#58 Post by David M. » Sun Aug 04, 2013 10:41 am

Nitrateville's ire should be directed at the umbrella Blu-ray Forum group for not providing multiple framerate options in the Blu-ray spec.
Remember though that even if the BDA had gone out their way to add support for non-HDTV frame rates, it would still be almost meaningless since display device manufacturers probably wouldn't add support for them. So, it would just get converted to 24p (or hell, maybe even 60p) in the display anyway, with unpredictable results. Doing it in the studio at least gives some sort of control.

As for interlacing, that would be the best way to do things if the display device was interlaced, since you would then have 60 possibilities per second to space out the original lower frame rate. But it'd be a nightmare on progressive displays since you'd effectively discard half of the vertical resolution - unless you could convince player/display manufacturers to design a cadence detection algorithm specifically for silent films (not likely).

A bit of a way off, but Ultra HD offers hope for this sort of thing in that ITU rec.2020 (the associated spec document) specifies 60fps and even 120fps as valid frame rates (and they are real 120 frames, not fields, since interlacing has been killed off in UHD). The higher the output rate, the more room you have for spacing duplicates.

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EddieLarkin
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Re: 127 / BD 52 The Birth of a Nation

#59 Post by EddieLarkin » Sun Aug 04, 2013 10:58 am

Presumably the UHDTV spec is still just 24/50/60?

If the future 4K format supports 60p (rather than just 60i like Blu-ray), would that allow a greater scope for solving these fps problems?

woops, missed your edit. That's great to hear.

peerpee
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Re: 127 / BD 52 The Birth of a Nation

#60 Post by peerpee » Mon Aug 05, 2013 4:53 pm

David M. wrote:Remember though that even if the BDA had gone out their way to add support for non-HDTV frame rates, it would still be almost meaningless since display device manufacturers probably wouldn't add support for them. So, it would just get converted to 24p (or hell, maybe even 60p) in the display anyway, with unpredictable results. Doing it in the studio at least gives some sort of control.
But what's to stop TVs suddenly becoming more like computer displays? They can play Quicktime footage at any framerate. Can't imagine it would be that difficult for them to coordinate and implement if they all put their heads together, seeing as most of the BDA members are also hardware manufacturers of displays.

It's TV broadcasts that seem to be stuck in a 50hz/60hz hell, resulting in 1080/50i HD broadcasts and TV companies demanding 50i HD masters, etc.

David M.
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Re: 127 / BD 52 The Birth of a Nation

#61 Post by David M. » Mon Aug 05, 2013 5:18 pm

But what's to stop TVs suddenly becoming more like computer displays? They can play Quicktime footage at any framerate.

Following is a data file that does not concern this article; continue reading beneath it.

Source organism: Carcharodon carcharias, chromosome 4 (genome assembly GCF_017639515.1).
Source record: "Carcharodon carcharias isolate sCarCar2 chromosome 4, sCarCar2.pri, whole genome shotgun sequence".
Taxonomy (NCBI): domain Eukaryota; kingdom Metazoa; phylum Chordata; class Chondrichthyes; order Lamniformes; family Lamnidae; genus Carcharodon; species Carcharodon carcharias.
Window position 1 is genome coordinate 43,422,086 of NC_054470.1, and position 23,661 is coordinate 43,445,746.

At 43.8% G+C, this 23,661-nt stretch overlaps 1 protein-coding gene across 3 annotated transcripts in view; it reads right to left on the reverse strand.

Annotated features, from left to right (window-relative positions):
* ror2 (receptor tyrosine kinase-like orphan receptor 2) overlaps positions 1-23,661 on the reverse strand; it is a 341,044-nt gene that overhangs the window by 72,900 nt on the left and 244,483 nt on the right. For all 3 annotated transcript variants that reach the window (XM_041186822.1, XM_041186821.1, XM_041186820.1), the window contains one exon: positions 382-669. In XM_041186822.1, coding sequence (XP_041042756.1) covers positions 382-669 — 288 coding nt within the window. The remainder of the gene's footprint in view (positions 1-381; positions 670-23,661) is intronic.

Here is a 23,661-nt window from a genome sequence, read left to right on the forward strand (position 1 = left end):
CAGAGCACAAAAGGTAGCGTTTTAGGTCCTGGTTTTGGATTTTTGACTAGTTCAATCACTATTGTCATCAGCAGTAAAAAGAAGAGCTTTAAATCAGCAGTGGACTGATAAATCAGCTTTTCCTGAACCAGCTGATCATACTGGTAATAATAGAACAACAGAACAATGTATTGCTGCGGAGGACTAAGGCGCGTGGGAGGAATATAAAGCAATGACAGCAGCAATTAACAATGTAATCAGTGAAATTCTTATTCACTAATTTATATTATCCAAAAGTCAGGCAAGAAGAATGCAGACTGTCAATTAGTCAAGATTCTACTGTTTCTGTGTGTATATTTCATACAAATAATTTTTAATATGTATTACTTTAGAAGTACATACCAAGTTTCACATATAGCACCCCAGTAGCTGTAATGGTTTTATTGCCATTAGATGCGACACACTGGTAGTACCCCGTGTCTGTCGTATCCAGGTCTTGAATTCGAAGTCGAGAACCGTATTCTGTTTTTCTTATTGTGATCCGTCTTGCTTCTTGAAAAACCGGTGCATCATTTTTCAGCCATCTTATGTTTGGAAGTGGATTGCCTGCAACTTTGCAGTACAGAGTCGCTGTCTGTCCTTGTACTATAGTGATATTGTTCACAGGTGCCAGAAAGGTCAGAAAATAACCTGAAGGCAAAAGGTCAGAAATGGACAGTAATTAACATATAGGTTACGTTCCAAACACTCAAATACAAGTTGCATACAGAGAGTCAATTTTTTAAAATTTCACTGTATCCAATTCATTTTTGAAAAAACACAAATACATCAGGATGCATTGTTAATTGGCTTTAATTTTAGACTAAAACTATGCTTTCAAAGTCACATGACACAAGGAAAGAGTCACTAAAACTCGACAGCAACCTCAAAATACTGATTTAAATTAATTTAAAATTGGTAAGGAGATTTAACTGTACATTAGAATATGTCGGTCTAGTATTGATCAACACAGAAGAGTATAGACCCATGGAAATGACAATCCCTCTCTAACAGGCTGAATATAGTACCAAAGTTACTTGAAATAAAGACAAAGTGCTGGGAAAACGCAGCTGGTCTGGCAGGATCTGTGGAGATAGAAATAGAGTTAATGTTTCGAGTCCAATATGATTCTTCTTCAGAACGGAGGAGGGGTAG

Actually, they can't - the software doesn't care about the frame rate, but the computer monitor and the output to it in almost all cases will be stuck at 60hz. They are even worse than TVs in this regard - even playing 24p BDs on a PC monitor results in judder for that reason.

For that reason you'll find that, if you have a 16fps/18fps Quicktime movie or similar, it'll might tear or stutter eventually. Or perhaps not - since the design is 60fps centric, the judder won't necessarily be hugely noticeable because there's a high level of redundancy on the output and there's room to space the real frames and the dupes. If Blu-ray had just had a 1080/60p mode, that could ahve been a good solution.

At some point, some part of the system has to have some sort of timing reference. And convincing them to add support for silent film frame rates would probably end up with blank stares, which is why UHDTV's 60p/120p modes with all the options for spacing they provide is the more likely solution.

peerpee
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Re: 127 / BD 52 The Birth of a Nation

#62 Post by peerpee » Mon Aug 05, 2013 6:49 pm

David M. wrote:For that reason you'll find that, if you have a 16fps/18fps Quicktime movie or similar, it'll might tear or stutter eventually. Or perhaps not - since the design is 60fps centric, the judder won't necessarily be hugely noticeable because there's a high level of redundancy on the output and there's room to space the real frames and the dupes. If Blu-ray had just had a 1080/60p mode, that could ahve been a good solution.
I've seen pure 16fps and 18fps Quicktime files play that look pretty darn good. Certainly better than an interlaced equivalent on the TV. Any hiccup I attributed to my slow processor, but this is actually just the result of a technical shoehorn/impossibility?
At some point, some part of the system has to have some sort of timing reference. And convincing them to add support for silent film frame rates would probably end up with blank stares, which is why UHDTV's 60p/120p modes with all the options for spacing they provide is the more likely solution.
Do you think it's technically possible for them to have variable hz at some point? They probably don't see a need for it, with 99% of films being 24fps. I can't understand whether these 100hz or 200hz TVs are truly that, or just some Motionflow-pumped-up-wishful-thinking-figures.

I'm dreading the next wave of 48fps, Motionflowed 4K TVs. It's probably going to become harder and harder to watch a pure 24fps film properly.

It's strange to think that for 100 years, film projectors could be set to project at any framerate, yet in space year 2013 it's a technical impossibility for TVs/displays to do the same.

David M.